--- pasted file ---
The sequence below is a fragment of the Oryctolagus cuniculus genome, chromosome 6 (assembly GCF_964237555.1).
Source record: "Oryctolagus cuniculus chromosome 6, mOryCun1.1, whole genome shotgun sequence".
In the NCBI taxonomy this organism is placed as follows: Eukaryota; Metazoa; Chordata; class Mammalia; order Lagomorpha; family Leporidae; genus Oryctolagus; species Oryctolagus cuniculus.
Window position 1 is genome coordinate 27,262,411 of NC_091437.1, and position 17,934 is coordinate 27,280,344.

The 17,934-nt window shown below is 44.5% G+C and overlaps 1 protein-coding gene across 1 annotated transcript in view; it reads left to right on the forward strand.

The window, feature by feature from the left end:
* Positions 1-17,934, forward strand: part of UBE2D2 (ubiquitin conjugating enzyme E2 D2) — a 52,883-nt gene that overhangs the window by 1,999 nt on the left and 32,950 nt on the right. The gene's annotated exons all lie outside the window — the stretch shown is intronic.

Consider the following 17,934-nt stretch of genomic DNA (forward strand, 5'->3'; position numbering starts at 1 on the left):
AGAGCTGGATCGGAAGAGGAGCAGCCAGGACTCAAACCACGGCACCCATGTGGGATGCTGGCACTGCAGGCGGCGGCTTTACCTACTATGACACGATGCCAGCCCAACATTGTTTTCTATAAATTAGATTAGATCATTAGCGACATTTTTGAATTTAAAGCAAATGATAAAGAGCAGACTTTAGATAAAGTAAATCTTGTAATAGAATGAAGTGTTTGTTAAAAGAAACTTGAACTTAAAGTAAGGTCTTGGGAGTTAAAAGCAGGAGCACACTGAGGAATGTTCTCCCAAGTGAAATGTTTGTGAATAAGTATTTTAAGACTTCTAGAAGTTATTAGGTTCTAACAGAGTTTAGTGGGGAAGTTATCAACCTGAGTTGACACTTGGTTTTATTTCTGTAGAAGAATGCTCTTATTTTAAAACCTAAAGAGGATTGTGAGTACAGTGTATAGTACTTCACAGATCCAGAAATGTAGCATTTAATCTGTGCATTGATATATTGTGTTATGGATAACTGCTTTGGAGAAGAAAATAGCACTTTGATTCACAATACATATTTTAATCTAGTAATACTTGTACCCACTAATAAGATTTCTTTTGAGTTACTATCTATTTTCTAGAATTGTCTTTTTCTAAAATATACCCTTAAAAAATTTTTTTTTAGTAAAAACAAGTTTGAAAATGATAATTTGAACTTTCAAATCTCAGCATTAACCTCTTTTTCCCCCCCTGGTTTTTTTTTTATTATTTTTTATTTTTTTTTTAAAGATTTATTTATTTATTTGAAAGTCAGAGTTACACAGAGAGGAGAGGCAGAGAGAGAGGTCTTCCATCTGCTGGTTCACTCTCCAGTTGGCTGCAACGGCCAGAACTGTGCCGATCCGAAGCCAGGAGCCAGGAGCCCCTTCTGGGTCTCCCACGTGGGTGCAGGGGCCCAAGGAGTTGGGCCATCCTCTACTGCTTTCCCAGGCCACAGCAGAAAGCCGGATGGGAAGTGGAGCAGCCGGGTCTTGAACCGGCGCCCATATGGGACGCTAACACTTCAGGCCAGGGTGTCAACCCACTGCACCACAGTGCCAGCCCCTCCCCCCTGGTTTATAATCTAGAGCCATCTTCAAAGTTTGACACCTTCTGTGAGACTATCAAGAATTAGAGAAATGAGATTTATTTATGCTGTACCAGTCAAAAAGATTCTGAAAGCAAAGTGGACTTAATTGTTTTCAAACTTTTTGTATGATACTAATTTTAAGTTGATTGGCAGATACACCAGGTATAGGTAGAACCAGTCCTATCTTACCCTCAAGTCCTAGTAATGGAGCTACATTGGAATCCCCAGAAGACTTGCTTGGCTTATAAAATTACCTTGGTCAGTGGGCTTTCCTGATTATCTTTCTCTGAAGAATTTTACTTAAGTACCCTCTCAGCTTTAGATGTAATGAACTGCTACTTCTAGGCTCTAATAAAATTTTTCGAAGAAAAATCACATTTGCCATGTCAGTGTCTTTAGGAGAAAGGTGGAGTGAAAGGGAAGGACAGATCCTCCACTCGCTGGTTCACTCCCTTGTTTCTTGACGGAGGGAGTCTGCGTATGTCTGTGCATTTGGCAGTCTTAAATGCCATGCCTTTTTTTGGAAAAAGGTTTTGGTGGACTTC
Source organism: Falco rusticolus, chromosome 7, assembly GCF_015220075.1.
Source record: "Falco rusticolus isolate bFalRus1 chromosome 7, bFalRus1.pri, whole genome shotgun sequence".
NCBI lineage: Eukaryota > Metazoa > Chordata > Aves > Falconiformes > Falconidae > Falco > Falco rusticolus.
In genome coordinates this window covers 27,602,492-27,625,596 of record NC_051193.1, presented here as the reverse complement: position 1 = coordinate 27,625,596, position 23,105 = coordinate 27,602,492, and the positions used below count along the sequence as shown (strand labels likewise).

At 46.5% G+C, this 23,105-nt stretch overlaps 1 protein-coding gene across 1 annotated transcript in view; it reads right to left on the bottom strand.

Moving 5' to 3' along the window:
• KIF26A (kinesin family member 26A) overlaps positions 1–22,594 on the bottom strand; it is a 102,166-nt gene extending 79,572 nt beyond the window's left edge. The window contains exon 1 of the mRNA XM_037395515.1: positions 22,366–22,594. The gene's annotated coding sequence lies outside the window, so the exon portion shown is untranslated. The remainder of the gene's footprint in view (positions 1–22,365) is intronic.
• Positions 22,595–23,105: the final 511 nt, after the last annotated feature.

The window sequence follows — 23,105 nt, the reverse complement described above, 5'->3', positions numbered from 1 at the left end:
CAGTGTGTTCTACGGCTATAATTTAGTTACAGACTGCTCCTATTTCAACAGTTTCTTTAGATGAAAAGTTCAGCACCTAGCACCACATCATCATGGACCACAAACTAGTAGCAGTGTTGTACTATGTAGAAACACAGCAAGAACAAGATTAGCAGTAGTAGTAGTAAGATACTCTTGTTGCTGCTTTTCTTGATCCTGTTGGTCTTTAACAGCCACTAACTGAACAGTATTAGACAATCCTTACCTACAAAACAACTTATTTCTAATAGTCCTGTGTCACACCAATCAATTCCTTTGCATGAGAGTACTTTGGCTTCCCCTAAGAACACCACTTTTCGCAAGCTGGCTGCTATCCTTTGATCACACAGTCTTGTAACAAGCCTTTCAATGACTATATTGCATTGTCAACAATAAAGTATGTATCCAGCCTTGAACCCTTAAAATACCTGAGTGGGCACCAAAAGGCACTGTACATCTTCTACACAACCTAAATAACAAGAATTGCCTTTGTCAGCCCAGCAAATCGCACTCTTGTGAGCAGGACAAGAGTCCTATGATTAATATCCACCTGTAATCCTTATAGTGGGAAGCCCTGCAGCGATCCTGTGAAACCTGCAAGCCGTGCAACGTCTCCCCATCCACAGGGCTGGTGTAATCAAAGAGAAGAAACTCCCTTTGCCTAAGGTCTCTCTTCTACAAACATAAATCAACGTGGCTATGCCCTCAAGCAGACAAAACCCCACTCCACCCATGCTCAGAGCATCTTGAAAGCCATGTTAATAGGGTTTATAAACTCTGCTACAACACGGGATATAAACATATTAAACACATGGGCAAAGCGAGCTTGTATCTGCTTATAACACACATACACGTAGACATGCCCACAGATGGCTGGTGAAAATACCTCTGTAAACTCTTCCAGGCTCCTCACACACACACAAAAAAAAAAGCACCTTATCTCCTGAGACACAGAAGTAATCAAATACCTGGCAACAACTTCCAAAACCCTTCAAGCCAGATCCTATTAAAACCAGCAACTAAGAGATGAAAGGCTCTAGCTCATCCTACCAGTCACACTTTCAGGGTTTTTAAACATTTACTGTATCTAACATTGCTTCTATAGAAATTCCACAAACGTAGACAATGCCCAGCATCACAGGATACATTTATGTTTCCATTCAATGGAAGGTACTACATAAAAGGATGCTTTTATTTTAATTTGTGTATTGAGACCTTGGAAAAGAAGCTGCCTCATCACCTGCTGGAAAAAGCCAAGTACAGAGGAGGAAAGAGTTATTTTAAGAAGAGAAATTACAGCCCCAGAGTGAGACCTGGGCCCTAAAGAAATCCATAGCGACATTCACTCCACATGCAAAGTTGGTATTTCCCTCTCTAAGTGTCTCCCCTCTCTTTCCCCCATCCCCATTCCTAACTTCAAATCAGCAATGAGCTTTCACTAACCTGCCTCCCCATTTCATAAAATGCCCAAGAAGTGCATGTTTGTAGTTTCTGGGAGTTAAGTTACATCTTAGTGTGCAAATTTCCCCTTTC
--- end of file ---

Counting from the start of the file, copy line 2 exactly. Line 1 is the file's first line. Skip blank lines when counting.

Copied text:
Source record: "Oryctolagus cuniculus chromosome 6, mOryCun1.1, whole genome shotgun sequence".